Stripped Down
Methylene chloride (MC) is again on a public health agenda because of proposed new rules under the Toxic Substances Control Act, which seems to be the only public health initiative still in town, and a revised assessment of carcinogenic potential by the International Agency for Research on Cancer. Back in 1986, the United Auto Workers petitioned OSHA for a new occupational standard, which OSHA eventually promulgated in 1998. That standard required a reduced permissible exposure limit (to 25 ppm from 500 ppm), monitoring, medical surveillance, and regulated areas. Despite the new rules, thirteen acute deaths of workers refinishing bathtubs with methylene chloride paint strippers have been reported since 2010. These deaths are likely the tip of an iceberg enabled by small employers ignorant of the danger and not observing the standard’s monitoring requirements. The Agency for Toxic Substances and Disease Registry has a minimal risk level of 0.3 ppm for exposures to methylene chloride longer than one year, suggesting that the hard-won OSHA PEL is not nearly protective enough.
Thirteen acute deaths of workers refinishing bathtubs with methylene chloride paint strippers have been reported since 2010.
FRANK MIRER, PhD, CIH, is a professor in the CUNY School of Public Health in New York. He can be reached at (212) 396-7782 or via email.

EPA has proposed to ban the manufacture and use of methylene chloride (and of an MC substitute, N-Methylpyrrolidone) for paint-stripping applications, prohibit distribution in containers smaller than 55 gallons for remaining uses, require suppliers to notify downstream users of the rules’ requirements, and record who’s buying the product. EPA was moving on these and several other chemicals even before passage of the Frank R. Lautenberg Chemical Safety for the 21st Century Act, which authorized release of these rules, possibly short-circuiting regulatory delays. The Act also requires EPA to come up with 10 additional candidate regulations each year.
A case report of a bathtub refinisher’s death in Michigan following use of a small amount of MC estimated that the concentration of methylene chloride vapor could have been higher than 150,000 ppm in the bathtub and nearly 8,500 ppm in the bathroom. The worker’s estimated time-weighted average exposure to methylene chloride, based on one hour of exposure, was as high as 1,000 ppm in the bathroom and 19,000 ppm in the tub. These astronomical exposure levels would likely not have been permitted if the employer had conducted an exposure assessment, but it’s too late for that now. OSHA, NIOSH, and several state agencies have published fact sheets and warnings, but these have no force of law. EPA’S APPROACH Clearly, it’s much more efficient to regulate the product at the source (where OSHA authority would be novel) rather than ask OSHA to chase down remodeling contractors; in addition, some of the refinishers are likely consumers or self-employed (that is, beyond OSHA’s reach). EPA can take some credit for this innovative regulatory approach, first formulated in 2012, and we can hope it will survive the new leadership at EPA. However, some risk assessment issues relative to MC induce some concern.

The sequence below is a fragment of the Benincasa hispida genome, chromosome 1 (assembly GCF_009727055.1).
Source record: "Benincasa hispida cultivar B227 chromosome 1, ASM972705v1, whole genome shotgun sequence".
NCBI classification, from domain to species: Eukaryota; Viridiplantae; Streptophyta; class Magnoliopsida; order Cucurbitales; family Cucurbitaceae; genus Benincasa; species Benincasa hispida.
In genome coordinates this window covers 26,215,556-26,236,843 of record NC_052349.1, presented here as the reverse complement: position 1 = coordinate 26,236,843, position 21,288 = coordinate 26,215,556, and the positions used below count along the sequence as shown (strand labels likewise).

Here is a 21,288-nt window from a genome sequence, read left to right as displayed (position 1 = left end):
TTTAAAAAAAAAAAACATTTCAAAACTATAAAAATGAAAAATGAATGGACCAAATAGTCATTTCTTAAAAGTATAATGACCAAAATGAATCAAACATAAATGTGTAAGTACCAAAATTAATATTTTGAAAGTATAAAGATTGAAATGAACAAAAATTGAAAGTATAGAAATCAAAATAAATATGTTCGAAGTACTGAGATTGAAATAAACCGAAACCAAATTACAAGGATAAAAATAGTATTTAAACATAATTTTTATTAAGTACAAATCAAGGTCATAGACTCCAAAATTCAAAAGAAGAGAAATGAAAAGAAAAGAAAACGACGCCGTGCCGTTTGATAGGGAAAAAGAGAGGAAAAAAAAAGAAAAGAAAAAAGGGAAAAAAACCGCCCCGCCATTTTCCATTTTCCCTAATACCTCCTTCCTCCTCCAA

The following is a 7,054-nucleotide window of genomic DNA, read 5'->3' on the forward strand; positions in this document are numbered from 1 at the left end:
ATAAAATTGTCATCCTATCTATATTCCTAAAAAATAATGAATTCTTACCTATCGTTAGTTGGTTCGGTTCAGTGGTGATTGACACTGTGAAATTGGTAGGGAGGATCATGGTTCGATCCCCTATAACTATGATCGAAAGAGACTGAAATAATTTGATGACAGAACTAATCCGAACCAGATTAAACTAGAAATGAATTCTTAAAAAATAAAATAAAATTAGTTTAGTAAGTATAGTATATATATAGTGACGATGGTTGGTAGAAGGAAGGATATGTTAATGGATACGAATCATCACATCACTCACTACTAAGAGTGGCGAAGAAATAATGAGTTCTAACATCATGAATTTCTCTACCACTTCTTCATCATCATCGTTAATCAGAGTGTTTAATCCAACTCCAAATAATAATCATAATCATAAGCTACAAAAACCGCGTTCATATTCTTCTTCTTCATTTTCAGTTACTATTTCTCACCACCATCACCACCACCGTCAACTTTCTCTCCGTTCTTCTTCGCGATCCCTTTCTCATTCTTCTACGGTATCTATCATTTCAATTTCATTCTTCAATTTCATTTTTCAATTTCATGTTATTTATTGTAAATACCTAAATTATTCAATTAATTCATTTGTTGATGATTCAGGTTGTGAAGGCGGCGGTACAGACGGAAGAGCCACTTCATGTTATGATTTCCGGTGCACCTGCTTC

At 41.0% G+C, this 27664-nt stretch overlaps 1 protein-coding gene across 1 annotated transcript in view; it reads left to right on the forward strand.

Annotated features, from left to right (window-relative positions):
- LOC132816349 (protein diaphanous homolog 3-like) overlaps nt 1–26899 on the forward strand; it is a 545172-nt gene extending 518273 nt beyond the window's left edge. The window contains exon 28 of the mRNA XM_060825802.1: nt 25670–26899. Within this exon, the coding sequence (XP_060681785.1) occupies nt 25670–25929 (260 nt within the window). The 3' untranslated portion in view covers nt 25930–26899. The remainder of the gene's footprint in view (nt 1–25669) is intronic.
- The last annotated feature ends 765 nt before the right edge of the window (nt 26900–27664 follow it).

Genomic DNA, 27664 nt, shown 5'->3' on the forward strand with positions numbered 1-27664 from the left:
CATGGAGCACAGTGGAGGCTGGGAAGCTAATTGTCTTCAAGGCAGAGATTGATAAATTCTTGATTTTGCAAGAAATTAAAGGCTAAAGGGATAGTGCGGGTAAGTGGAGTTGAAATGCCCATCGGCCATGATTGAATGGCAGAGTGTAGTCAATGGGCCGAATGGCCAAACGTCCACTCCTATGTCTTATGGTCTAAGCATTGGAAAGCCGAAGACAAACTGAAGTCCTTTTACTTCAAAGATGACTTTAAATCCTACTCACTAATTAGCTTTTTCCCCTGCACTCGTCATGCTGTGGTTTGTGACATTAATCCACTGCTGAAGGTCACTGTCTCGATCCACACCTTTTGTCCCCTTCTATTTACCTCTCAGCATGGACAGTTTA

First, the discussion of the mechanism of acute death from high concentrations of MC doesn’t include cardiac arrhythmia, known to be a short-term effect of many solvents and especially chlorinated hydrocarbons. Medical response to cardiac arrhythmia might be different for workers affected by MC than that for arrhythmia triggered by anesthesia. The rate of onset might also be more rapid with less warning than in the case of anesthesia-related arrhythmia.
Second, the carcinogenic potency estimates adopted by EPA would seem to lead to substantially weaker protections than plausible competing estimates (for example, by OSHA). A former OSHA standards official submitted public comments that EPA’s estimate of carcinogenic potency (that is, the slope factor, which predicts cases arising for the same exposure level) was 15 times lower than OSHA’s estimate in 1998, based on the same toxicity data set. These extrapolations stem from “black box” mechanistic models not easily parsed by educated observers, including me, but I can do the arithmetic confirming the divergence. The EPA slope factor has been around since 2011, so it would appear that nobody in the NGO public health community (again including me) noticed the estimate or multiplied out the differences, possibly because there was no arena in which to complain until now.